Other accomplishments in the field of gene therapy include a successful stem cell therapy for the treatment of adenosine deaminase severe combined immunodeficiency (ADA-SCID), a therapy for adrenoleukodystrophy (ALD), a therapy for β-thalassemia, therapies against the Wiskott-Aldrich syndrome (WAS) and the chronic granulomatous disease (CGD).
There has been a massive resurgence in venture interest and access to IPO funding in the last two years for gene therapy companies. Total funding between January 2013 and April 2014 reached $618 million. Companies like BlueBird Bio raised $116 million in June this year via an IPO. Spark Therapeutics raised $50 million in October 2013. Both are focused on other important genetic disorders such as Childhood Cerebral ALD and Genetic Blindness rather than DMD.
Proactive steps and messages by the regulatory bodies like the U.S. Food and Drug Administration (FDA) have encouraged companies active in DMD drug development like Sarepta Therapeutics and Prosensa to accelerate development and drive their clinical programs forward. The European Medicines Agency (EMA) supported PTC Bio in the development and limited commercial release of their DMD therapy. GSK and Shire, currently being acquired by Abbvie, are active in gene therapy projects. However, Big Pharma has yet to put their resources behind the search for a DMD cure.
So it falls to organizations like AFM-Telethon (Association Françaisecontre les Myopathies), a French fund-raising event, to provide leadership in research funding, and support for DMD patients and their families. The AFM-Telethon, which takes place on the first weekend of December each year with the help of hundreds of thousands of volunteers, millions of participants and lots of well known popular personalities, generates both awareness and cash. The Telethon fund raising format was imported from the US in 1986 by Pierre Birambeau, whose son Damien suffered from DMD. The first AFM-Telethon raised around $37.6 million in today’s money and is now a 30-hour TV show. In 2013, it raised more than €80 million.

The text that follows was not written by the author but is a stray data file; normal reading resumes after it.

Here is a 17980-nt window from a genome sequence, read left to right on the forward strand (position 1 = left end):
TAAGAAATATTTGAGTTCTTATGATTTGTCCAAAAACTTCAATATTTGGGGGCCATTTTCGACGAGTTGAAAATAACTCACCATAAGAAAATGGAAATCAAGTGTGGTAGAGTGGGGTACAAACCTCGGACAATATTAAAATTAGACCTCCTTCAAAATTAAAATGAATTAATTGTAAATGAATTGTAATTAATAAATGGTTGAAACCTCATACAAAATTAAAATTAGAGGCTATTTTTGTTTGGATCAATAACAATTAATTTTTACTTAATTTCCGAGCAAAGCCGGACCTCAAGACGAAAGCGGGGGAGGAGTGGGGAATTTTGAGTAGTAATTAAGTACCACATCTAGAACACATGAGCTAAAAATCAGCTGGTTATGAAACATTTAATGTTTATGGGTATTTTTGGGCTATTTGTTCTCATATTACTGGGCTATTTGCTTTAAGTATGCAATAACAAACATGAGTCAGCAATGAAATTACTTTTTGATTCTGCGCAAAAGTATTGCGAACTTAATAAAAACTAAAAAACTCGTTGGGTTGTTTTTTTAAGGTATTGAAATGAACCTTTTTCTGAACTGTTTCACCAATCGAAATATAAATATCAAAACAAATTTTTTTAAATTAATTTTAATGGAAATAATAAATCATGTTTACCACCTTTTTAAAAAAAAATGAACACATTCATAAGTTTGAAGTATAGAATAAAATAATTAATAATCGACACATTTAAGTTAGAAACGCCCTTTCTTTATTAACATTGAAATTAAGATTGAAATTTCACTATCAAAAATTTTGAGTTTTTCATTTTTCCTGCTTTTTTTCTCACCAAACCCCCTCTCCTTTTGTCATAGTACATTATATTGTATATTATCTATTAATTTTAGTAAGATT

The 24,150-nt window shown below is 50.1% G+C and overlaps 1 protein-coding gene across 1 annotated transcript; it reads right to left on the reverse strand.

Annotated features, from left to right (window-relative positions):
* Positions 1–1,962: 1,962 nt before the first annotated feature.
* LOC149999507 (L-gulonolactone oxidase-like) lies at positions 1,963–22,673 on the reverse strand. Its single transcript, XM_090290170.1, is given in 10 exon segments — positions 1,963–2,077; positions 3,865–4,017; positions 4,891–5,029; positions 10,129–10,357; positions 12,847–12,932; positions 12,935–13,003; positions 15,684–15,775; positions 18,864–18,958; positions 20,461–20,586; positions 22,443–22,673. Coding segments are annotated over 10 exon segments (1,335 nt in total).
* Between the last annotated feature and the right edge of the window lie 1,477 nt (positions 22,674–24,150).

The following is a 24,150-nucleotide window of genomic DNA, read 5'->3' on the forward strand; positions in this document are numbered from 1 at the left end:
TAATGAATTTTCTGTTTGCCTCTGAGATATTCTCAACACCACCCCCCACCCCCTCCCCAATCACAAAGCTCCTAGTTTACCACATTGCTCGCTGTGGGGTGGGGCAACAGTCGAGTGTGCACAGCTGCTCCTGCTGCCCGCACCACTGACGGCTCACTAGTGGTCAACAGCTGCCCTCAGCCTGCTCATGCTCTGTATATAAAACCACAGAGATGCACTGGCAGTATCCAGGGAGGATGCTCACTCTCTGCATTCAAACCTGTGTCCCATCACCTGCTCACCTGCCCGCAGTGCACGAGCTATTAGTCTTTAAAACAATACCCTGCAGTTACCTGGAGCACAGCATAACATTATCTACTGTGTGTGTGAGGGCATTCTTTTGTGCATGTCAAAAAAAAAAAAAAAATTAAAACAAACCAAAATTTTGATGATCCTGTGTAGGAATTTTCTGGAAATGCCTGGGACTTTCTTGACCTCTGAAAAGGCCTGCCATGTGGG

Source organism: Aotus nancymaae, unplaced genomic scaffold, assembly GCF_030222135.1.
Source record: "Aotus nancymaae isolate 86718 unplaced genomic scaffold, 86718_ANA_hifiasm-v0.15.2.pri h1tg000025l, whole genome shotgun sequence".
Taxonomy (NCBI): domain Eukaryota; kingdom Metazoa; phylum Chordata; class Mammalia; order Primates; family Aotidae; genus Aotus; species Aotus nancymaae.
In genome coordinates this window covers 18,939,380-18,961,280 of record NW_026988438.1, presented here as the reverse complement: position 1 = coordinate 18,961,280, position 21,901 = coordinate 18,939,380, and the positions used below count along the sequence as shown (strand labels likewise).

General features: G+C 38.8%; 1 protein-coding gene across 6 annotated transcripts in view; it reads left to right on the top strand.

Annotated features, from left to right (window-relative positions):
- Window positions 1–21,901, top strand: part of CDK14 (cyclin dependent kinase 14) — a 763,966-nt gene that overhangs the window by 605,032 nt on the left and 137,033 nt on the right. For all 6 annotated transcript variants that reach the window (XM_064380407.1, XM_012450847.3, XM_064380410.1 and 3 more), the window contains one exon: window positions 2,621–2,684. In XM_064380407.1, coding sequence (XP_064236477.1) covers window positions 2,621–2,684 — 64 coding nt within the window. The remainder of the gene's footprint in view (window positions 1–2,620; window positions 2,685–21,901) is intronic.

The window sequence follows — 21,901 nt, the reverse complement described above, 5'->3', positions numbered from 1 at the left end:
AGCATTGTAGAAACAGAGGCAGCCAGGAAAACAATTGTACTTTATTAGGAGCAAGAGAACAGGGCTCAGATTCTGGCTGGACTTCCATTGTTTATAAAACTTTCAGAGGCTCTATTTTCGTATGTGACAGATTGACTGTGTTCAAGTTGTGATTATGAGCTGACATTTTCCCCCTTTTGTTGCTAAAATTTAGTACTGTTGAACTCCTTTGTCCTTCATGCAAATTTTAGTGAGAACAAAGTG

One of the organizations part funded by the AFM-Telethon is Généthon, a non-profit biotherapy R&D organization based near Paris, with a mission to design gene therapy products for rare diseases, ensuring their pre-clinical and clinical development and production in order to provide patients with access to these innovative treatments. Généthon, as an integrated R&D center, ensures translational development from research to clinical validation, including bio-manufacturing.
More than 230 people work at Généthon. 80 percent are specialists in biotherapies and clinical development: researchers, Pharm. Ds, MDs, PhDs, experts in quality control and regulatory affairs and engineers. There are more than 10,000 m2 of laboratories housing a unique in vitro and in vivo therapeutic testing platform at their Evry site. This incorporates; a functional evaluation platform (including ultrasound testing); an imaging-cytometry platform (confocal, macroconfocal and biophotonic microscopes); multiple molecular and physio-pathological systems for the examination of isolated living cells as well as a modern histology department.